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Integrating fossils into phylogenies
Phylogenetic Paleobiology: What do we stand to gain from integrating fossils and phylogenies in macroevolutionary analyses?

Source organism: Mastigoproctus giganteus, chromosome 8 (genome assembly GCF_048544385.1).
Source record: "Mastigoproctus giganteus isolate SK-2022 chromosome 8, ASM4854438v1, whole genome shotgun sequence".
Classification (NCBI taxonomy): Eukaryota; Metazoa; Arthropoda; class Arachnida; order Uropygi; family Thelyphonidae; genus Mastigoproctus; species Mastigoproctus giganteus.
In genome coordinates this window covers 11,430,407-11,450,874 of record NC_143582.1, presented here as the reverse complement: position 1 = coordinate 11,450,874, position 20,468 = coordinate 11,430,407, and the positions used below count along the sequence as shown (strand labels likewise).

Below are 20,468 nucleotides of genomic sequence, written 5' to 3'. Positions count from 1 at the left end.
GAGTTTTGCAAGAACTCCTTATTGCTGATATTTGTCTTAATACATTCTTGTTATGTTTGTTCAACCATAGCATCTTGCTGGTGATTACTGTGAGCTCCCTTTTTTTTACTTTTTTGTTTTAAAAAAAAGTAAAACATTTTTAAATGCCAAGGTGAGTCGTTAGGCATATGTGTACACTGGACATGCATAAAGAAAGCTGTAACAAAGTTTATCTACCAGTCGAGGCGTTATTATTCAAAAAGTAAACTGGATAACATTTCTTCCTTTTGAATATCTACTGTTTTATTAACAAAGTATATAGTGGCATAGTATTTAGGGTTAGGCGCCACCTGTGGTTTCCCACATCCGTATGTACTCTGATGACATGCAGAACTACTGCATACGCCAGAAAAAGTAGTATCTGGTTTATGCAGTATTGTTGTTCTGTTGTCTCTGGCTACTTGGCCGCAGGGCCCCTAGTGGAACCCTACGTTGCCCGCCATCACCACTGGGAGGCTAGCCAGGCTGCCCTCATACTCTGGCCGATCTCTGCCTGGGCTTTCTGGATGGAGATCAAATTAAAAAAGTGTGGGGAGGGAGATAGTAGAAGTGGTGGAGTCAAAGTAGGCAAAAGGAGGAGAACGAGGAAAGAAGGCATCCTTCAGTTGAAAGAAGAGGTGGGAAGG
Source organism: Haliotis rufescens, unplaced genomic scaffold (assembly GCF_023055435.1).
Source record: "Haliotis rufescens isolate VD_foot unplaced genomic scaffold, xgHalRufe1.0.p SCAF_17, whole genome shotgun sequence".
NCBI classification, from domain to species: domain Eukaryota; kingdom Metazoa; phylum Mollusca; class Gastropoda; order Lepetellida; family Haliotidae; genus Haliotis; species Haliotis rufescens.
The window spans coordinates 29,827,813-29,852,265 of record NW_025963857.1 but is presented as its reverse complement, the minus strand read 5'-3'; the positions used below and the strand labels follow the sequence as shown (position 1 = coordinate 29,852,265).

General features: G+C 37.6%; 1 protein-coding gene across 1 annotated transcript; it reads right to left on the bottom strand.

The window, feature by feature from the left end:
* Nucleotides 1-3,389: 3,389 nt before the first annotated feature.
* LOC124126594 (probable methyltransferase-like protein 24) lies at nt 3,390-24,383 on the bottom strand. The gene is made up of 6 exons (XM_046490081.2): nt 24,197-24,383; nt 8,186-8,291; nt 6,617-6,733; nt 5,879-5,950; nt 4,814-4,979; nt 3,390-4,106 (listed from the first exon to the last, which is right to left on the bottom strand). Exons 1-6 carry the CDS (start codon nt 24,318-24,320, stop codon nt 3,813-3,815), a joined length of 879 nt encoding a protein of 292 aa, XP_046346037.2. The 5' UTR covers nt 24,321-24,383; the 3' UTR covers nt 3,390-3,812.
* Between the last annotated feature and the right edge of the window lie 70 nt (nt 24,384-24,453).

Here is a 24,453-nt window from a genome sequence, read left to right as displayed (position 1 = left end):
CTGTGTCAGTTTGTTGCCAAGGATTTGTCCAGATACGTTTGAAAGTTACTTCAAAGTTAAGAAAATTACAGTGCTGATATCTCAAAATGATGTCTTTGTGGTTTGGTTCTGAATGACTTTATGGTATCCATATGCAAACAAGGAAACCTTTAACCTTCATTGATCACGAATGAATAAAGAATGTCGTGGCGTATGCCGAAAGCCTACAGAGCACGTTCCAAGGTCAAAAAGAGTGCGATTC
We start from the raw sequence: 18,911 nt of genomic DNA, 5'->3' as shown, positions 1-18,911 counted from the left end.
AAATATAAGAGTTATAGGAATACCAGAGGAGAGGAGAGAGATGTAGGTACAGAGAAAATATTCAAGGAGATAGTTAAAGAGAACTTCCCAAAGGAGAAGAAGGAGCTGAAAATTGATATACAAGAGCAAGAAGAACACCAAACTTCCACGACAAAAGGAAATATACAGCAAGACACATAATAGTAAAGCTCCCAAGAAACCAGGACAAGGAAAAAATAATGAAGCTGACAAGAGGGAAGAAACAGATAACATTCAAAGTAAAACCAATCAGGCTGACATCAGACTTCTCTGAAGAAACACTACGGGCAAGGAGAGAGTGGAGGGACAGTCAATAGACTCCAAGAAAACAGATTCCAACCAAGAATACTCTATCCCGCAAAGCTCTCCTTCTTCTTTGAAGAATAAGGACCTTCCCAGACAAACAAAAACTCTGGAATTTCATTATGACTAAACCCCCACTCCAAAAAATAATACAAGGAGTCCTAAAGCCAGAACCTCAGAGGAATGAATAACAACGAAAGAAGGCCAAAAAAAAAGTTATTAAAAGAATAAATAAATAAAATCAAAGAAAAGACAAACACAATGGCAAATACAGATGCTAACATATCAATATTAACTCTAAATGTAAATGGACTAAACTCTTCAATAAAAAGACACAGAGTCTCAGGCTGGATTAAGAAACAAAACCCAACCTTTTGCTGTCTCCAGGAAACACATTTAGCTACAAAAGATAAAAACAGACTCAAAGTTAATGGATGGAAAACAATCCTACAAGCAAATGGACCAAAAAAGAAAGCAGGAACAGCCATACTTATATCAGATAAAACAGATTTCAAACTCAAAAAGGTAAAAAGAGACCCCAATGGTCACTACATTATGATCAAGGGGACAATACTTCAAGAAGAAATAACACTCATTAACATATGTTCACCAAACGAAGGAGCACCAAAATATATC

The aim of macroevolutionary science is to understand the patterns and processes responsible for generating organismal diversity in space and time. Although macroevolutionary change typically occurs over geologic timescales and has traditionally been studied by paleobiologists, comparative biologists have become increasingly interested in macroevolutionary questions, utilizing time-calibrated molecular phylogenies of extant taxa as a framework for testing hypotheses about rates of evolution. In this seminar, I’ll examine how integrating fossils and phylogenies can increase our power to test and answer fundamental questions about tempo and mode in phenotypic evolution. Integrating fossil taxa into phylogenies of extant taxa is worth the effort: on a per taxon basis, fossils contribute more information about macroevolutionary pattern and process and increase our ability to distinguish processes that leave similar signals in extant species datasets. I’ll discuss some recent work, and highlight how fossil information can be used to inform macroevolutionary inference when a combined phylogeny is lacking. One theme emerges from all of this work; we stand to gain a better understanding of macroevolution not when we approach it as biologists or paleontologists but, as G.G. Simpson recommended 60 years ago, as practitioners of both.